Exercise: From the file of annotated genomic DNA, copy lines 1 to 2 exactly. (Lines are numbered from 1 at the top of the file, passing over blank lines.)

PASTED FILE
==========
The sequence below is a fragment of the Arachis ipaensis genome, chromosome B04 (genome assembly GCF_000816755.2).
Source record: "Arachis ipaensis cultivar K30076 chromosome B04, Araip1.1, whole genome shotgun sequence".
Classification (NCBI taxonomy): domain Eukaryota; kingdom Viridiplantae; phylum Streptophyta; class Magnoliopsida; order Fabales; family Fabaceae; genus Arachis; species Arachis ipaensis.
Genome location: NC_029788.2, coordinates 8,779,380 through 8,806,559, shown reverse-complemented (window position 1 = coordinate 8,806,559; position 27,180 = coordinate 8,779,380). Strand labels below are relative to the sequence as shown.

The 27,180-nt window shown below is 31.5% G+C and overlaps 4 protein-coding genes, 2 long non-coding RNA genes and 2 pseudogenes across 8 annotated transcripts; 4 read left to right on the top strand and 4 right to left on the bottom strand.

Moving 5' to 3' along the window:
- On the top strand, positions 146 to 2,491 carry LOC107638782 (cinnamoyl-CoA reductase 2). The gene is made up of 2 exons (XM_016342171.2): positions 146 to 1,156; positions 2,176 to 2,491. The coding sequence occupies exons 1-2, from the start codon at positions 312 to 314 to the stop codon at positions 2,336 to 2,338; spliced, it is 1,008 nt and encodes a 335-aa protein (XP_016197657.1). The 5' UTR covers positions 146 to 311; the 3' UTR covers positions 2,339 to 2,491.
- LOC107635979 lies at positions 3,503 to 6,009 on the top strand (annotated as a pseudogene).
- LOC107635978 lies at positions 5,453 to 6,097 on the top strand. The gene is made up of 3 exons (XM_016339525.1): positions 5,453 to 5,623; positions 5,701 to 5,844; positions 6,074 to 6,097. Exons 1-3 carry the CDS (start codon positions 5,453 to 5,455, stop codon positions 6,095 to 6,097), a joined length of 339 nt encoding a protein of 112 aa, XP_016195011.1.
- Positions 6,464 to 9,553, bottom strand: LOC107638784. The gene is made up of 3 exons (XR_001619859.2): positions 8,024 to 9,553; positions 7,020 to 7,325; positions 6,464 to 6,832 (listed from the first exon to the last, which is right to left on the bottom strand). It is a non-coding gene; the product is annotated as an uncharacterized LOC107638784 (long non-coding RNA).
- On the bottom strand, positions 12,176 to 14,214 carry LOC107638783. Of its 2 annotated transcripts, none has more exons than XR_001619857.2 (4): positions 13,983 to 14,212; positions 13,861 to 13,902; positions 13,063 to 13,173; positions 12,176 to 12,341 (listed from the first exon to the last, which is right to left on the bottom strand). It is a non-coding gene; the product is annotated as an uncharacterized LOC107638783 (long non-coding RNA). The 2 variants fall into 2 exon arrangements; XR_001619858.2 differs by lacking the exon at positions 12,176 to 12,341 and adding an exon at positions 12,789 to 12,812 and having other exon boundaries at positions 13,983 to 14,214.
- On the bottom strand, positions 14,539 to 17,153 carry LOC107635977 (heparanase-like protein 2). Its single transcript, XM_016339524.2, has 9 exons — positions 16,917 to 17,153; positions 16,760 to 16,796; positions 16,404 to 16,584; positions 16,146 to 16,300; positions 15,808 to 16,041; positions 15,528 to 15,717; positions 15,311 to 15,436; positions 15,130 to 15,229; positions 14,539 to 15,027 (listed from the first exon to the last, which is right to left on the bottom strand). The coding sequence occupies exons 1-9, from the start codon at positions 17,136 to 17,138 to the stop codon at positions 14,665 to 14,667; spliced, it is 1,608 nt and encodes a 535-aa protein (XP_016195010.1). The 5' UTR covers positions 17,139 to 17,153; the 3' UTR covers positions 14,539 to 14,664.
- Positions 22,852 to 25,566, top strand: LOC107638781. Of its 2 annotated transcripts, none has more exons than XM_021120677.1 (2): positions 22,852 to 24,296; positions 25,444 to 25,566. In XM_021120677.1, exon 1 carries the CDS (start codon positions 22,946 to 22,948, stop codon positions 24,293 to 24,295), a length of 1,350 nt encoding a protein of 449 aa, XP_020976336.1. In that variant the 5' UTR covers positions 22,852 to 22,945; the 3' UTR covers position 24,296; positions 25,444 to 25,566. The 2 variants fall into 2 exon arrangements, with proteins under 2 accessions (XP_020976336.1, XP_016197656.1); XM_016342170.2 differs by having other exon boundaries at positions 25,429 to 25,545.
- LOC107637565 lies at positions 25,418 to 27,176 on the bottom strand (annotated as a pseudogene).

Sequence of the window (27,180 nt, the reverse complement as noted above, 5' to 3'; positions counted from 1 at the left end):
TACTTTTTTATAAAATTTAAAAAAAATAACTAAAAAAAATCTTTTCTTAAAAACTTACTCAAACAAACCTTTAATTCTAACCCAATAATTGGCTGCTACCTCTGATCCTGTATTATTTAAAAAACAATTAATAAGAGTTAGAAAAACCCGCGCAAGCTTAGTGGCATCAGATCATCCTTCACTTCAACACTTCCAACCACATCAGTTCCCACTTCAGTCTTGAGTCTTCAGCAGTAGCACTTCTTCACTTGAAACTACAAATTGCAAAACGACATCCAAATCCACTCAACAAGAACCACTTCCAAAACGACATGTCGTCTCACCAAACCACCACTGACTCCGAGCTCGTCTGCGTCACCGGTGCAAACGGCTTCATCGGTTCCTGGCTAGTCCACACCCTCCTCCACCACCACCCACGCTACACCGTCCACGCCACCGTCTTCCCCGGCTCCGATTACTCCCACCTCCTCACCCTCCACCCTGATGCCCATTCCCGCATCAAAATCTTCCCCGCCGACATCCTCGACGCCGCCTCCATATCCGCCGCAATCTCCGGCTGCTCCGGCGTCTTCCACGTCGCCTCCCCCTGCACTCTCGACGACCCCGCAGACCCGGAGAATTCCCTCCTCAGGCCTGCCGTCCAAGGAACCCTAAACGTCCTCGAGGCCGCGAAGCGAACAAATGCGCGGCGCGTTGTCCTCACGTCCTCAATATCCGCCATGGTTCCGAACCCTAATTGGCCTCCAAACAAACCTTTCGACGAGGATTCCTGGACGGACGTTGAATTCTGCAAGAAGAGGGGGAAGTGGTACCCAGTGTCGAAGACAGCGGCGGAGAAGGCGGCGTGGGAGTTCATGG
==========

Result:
The sequence below is a fragment of the Arachis ipaensis genome, chromosome B04 (genome assembly GCF_000816755.2).
Source record: "Arachis ipaensis cultivar K30076 chromosome B04, Araip1.1, whole genome shotgun sequence".